With no buyer in sight, AI fast losing altitude

Notching up a daily loss of ₹20 crore and reeling under a ₹30,000-crore debt burden, airline may soon be grounded

Updated - December 31, 2019 10:47 am IST

Published - December 30, 2019 08:42 pm IST - MUMBAI

Making a daily loss of ₹20 crore, Air India (AI), the country’s struggling national carrier, is staring at closure unless it quickly finds a buyer, a senior official said.

“The situation is getting stretched day after day. How long can this last? We are somehow managing to keep operations on,” said the official, asking not be identified.

Recently, Union Minister for Civil Aviation Hardeep Singh Puri had made it clear that the government would shut down AI if it did not find a buyer.

AI currently has a debt of more than ₹30,000 crore after the government moved an equal sum to Air India Assets Holding Ltd., an entity that owns the airline’s assets.

Currently, AI’s main problem is to augment funds to pay a monthly interest of ₹225 crore towards the huge loan it has on its balance sheet. A default may spell disaster like that experienced by Jet Airways. Nine months ago, the Centre had stopped giving any financial support to the bleeding carrier and asked AI to fend for itself till the disinvestment process was completed.

Though the government had made its intention to sell its 100% stake in AI that had been bleeding badly since 2007, hardly anyone has evinced interest.

Prospects back out

The Tatas, who had earlier shown interest, are believed to have backed out as they are focussed on stabilising Vistara and AirAsia India, both loss-making joint ventures. Besides, they have chalked out overseas expansion plans for Vistara for which they have to commit more funds.

A businessman who was informally approached by the government is believed to have developed cold feet after considering the enormity of AI’s problems. IndiGo had already said ‘no’ to buying into AI. So, though the government is expected to invite Expressions of Interest (EoI) for AI shortly, it is likely to witness a lukewarm response. The only hope is that some Gulf-based carriers, backed by huge sovereign capital, might evince interest in the proposal.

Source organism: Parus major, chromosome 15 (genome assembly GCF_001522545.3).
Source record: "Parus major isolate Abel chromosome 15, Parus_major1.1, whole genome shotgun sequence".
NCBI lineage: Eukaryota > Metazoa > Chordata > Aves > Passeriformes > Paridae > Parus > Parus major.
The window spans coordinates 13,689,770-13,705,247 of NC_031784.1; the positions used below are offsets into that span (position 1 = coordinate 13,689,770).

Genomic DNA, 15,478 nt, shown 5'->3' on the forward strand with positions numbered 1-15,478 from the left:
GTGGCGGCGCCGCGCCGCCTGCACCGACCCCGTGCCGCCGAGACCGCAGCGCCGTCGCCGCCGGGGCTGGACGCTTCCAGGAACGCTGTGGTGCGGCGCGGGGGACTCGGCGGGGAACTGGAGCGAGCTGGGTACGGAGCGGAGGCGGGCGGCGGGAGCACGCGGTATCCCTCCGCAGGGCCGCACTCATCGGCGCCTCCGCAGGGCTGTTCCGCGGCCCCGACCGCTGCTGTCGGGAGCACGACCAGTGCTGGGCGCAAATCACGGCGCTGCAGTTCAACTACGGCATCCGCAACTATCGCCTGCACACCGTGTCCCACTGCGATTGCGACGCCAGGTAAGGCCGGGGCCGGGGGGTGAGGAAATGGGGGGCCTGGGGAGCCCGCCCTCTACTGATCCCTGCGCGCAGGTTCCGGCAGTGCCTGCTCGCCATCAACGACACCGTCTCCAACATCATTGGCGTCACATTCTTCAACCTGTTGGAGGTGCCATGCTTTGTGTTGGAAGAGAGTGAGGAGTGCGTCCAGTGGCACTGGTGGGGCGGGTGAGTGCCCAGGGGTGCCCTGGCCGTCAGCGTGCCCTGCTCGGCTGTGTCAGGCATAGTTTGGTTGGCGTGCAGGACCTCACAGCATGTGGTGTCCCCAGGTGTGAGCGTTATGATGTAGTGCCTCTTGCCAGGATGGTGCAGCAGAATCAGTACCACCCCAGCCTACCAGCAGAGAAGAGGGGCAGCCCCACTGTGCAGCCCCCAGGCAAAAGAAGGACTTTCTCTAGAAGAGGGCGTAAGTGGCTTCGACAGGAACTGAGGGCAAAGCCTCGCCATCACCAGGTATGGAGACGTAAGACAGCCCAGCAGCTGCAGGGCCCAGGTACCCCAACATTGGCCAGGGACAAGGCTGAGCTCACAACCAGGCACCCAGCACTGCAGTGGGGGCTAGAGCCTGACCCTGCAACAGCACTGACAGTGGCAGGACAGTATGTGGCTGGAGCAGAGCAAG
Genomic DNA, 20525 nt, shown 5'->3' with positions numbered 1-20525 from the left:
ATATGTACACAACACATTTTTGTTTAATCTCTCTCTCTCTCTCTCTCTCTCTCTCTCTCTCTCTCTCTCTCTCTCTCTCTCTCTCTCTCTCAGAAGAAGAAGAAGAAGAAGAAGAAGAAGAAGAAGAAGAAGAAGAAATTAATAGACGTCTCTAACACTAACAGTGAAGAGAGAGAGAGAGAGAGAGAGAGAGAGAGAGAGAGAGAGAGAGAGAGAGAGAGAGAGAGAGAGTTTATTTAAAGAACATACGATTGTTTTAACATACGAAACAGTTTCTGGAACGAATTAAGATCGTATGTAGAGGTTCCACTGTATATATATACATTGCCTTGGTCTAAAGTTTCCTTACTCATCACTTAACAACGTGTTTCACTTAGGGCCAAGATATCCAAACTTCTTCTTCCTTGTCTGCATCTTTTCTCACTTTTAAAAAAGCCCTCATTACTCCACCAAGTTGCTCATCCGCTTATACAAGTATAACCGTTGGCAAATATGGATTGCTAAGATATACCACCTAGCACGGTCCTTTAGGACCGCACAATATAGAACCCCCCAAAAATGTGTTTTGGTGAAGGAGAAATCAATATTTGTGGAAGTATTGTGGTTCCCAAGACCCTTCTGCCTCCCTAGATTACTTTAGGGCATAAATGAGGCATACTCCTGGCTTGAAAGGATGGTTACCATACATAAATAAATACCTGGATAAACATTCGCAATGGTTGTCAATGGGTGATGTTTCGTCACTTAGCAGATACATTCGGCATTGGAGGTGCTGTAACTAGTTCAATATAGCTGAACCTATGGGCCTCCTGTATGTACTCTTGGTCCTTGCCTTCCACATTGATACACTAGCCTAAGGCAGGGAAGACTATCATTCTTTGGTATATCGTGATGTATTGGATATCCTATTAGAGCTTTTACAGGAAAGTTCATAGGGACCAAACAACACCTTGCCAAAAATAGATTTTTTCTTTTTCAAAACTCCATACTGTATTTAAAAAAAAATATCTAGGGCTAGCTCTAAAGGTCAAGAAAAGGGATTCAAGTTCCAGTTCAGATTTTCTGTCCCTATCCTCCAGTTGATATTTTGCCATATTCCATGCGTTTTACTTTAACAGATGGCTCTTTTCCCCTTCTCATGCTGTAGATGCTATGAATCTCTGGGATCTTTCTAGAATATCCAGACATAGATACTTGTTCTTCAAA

On sale are loss-making AI, its wholly owned, profitable, low-cost subsidiary Air India Charters Ltd. which operates under the Air India Express brand and Air India’s 100% stake in Air India SATS Airports Pvt. Ltd.

The government had asked the AI management to run the airline on its own till the disinvestment was complete. A request to provide a sovereign guarantee for bank loans to meet debt servicing obligations was rejected forcing AI to fend for itself.

Out of the sovereign guarantee agreed upon last year, the government had vouched for ₹2,600 crore and is now unwilling to stand guarantee for the balance ₹2,400 crore. Since April 2019, the government has advanced ₹500 crore to AI but this was from the previous year’s funds.

Daily income helping

AI is running its operations through daily income from ticket sales and bank loans. Oil companies are supplying jet fuel against immediate cash payment at airports (cash and carry), and its vendors are patient enough to continue the supplies. AI is paying salaries to employees but with delays. The pilots have moved court claiming ₹50 crore in outstanding payment. In the past few months, with difficulty, the airline brought into service eight wide-body planes, grounded due to maintenance and spare parts issues.

Around 12 narrow body planes are now grounded due to lack of spare parts and maintenance issues. The airline needs $150 million to get them airworthy and deploy them into service. Though the airline managed to induct more capacity on international routes following the grounding of Jet Airways, its domestic market share has now dropped to 12%. At a time when all other private airlines from India are increasing their international operations, capacity-constrained AI, with an 18% market share in that segment, may be soon be marginalised like in the domestic market as it will not be able to expand, unlike others.

“It is quite possible that banks will go by the book in case AI defaults on interest payment. If the financial crisis is not dealt with on a war-footing, then AI will crash-land soon,” said Vaibhav Bhure, a lawyer from Bombay High Court who also practices in the NCLT.

“Banks have all the right available to them to proceed against AI, including action under Securitisation Act, but the government won’t let that happen. The only way is either it would infuse more equity or try to work out a disinvestment plan for AI,” said Mr. Bhure.

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